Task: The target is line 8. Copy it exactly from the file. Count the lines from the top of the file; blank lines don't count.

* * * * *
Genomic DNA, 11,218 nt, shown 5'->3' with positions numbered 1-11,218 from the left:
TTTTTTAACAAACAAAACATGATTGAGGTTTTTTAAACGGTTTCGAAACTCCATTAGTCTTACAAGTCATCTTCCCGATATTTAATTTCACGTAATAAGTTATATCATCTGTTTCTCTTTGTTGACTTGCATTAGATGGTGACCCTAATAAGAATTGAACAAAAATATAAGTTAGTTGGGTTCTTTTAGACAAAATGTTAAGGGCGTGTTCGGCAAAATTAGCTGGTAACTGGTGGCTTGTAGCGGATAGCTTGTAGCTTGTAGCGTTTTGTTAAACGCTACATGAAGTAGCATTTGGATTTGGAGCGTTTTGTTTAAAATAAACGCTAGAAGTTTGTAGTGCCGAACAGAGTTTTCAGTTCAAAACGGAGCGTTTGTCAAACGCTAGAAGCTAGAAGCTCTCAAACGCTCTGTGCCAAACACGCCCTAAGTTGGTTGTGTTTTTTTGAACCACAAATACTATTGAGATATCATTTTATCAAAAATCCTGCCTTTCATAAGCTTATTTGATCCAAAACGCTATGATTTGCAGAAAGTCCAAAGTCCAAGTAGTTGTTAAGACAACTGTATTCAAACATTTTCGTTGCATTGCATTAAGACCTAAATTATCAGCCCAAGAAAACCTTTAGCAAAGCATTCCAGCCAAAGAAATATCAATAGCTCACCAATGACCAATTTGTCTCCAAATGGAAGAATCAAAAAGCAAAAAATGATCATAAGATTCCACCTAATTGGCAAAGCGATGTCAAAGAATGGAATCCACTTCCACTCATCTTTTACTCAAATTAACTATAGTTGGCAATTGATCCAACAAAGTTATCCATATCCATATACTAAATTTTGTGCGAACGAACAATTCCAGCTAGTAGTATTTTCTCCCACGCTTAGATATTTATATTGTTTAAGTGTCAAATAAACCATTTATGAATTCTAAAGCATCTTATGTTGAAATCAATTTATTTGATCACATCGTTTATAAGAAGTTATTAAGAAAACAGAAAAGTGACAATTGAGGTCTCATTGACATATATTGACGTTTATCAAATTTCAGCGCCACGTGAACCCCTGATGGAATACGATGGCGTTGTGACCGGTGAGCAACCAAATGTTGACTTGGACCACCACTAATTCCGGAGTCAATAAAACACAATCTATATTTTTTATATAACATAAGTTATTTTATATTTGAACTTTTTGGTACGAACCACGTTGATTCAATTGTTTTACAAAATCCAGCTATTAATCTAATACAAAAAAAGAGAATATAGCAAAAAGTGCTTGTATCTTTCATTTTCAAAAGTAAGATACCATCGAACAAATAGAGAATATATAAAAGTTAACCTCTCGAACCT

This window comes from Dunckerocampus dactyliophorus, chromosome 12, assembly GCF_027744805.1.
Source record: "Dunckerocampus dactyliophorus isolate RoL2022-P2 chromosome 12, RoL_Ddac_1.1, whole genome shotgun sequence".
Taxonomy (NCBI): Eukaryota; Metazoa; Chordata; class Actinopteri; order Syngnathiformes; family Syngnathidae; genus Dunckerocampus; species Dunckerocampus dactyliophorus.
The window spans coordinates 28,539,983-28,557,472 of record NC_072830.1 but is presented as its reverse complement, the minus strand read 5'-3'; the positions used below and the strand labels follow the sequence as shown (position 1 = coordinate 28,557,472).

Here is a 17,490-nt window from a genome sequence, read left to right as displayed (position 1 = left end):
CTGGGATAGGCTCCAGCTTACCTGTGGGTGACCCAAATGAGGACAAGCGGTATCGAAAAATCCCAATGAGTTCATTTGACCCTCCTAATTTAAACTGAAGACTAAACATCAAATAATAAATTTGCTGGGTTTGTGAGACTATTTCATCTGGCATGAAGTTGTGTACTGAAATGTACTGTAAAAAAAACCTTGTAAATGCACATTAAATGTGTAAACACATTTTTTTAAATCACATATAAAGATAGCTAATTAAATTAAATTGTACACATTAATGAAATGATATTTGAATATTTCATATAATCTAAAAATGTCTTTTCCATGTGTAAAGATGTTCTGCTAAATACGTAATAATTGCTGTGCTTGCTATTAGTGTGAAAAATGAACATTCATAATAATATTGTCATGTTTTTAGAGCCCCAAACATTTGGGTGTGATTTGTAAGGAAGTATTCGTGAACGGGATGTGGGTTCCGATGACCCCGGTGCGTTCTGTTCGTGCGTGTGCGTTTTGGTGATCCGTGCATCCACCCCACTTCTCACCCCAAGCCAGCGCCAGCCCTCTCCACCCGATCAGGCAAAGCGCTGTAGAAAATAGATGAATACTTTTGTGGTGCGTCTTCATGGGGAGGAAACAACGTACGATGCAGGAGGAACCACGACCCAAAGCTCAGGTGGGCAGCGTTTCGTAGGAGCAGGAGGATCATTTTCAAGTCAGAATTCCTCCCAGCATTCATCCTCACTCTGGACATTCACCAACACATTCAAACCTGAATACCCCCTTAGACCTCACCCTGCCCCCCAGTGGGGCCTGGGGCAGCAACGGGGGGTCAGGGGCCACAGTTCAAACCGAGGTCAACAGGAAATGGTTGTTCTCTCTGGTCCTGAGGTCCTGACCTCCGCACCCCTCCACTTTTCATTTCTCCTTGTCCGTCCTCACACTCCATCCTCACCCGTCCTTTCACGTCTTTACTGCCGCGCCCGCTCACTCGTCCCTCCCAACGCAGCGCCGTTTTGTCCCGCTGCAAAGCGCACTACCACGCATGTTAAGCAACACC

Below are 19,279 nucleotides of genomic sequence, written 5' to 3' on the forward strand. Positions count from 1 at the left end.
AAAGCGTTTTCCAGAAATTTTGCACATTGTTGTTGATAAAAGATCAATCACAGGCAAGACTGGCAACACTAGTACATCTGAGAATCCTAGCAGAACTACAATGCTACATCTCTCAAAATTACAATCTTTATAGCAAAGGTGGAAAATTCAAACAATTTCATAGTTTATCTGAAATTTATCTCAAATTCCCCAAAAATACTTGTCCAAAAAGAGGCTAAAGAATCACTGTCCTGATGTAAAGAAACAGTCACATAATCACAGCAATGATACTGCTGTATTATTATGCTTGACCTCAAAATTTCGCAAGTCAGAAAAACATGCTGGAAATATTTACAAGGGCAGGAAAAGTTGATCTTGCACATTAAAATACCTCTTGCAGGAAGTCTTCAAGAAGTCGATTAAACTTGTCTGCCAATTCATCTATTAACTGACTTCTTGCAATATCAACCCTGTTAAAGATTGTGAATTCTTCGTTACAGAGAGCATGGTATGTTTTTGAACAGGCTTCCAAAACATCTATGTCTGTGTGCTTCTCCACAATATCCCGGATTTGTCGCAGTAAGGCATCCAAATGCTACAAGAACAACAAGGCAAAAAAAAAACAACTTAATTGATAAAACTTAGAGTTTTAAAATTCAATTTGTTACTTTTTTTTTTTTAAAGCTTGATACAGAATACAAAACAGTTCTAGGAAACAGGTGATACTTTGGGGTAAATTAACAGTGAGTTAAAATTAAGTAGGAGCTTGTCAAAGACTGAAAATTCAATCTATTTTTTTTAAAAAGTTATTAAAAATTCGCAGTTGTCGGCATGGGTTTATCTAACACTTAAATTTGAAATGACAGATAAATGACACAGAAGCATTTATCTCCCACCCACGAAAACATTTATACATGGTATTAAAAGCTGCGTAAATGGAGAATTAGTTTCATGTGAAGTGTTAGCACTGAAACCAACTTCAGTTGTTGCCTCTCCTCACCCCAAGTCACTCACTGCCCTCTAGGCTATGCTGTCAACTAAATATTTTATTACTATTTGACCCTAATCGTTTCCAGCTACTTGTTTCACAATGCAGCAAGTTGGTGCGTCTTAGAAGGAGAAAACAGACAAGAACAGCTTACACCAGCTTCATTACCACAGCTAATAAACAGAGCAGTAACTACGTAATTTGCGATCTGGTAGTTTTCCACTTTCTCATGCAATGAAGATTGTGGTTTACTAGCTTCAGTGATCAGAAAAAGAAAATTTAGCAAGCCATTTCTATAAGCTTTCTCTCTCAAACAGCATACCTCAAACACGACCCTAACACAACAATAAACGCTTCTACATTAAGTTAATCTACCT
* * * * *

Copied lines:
CTGGGATAGGCTCCAGCTTACCTGTGGGTGACCCAAATGAGGACAAGCGGTATCGAAAAATCCCAATGAGTTCATTTGACCCTCCTAATTTAAACTGAAGACTAAACATCAAATAATAAATTTGCTGGGTTTGTGAGACTATTTCATCTGGCATGAAGTTGTGTACTGAAATGTACTGTAAAAAAAACCTTGTAAATGCACATTAAATGTGTAAACACATTTTTTTAAATCACATATAAAGATAGCTAATTAAATTAAATTGTACACATTAATGAAATGATATTTGAATATTTCATATAATCTAAAAATGTCTTTTCCATGTGTAAAGATGTTCTGCTAAATACGTAATAATTGCTGTGCTTGCTATTAGTGTGAAAAATGAACATTCATAATAATATTGTCATGTTTTTAGAGCCCCAAACATTTGGGTGTGATTTGTAAGGAAGTATTCGTGAACGGGATGTGGGTTCCGATGACCCCGGTGCGTTCTGTTCGTGCGTGTGCGTTTTGGTGATCCGTGCATCCACCCCACTTCTCACCCCAAGCCAGCGCCAGCCCTCTCCACCCGATCAGGCAAAGCGCTGTAGAAAATAGATGAATACTTTTGTGGTGCGTCTTCATGGGGAGGAAACAACGTACGATGCAGGAGGAACCACGACCCAAAGCTCAGGTGGGCAGCGTTTCGTAGGAGCAGGAGGATCATTTTCAAGTCAGAATTCCTCCCAGCATTCATCCTCACTCTGGACATTCACCAACACATTCAAACCTGAATACCCCCTTAGACCTCACCCTGCCCCCCAGTGGGGCCTGGGGCAGCAACGGGGGGTCAGGGGCCACAGTTCAAACCGAGGTCAACAGGAAATGGTTGTTCTCTCTGGTCCTGAGGTCCTGACCTCCGCACCCCTCCACTTTTCATTTCTCCTTGTCCGTCCTCACACTCCATCCTCACCCGTCCTTTCACGTCTTTACTGCCGCGCCCGCTCACTCGTCCCTCCCAACGCAGCGCCGTTTTGTCCCGCTGCAAAGCGCACTACCACGCATGTTAAGCAACACC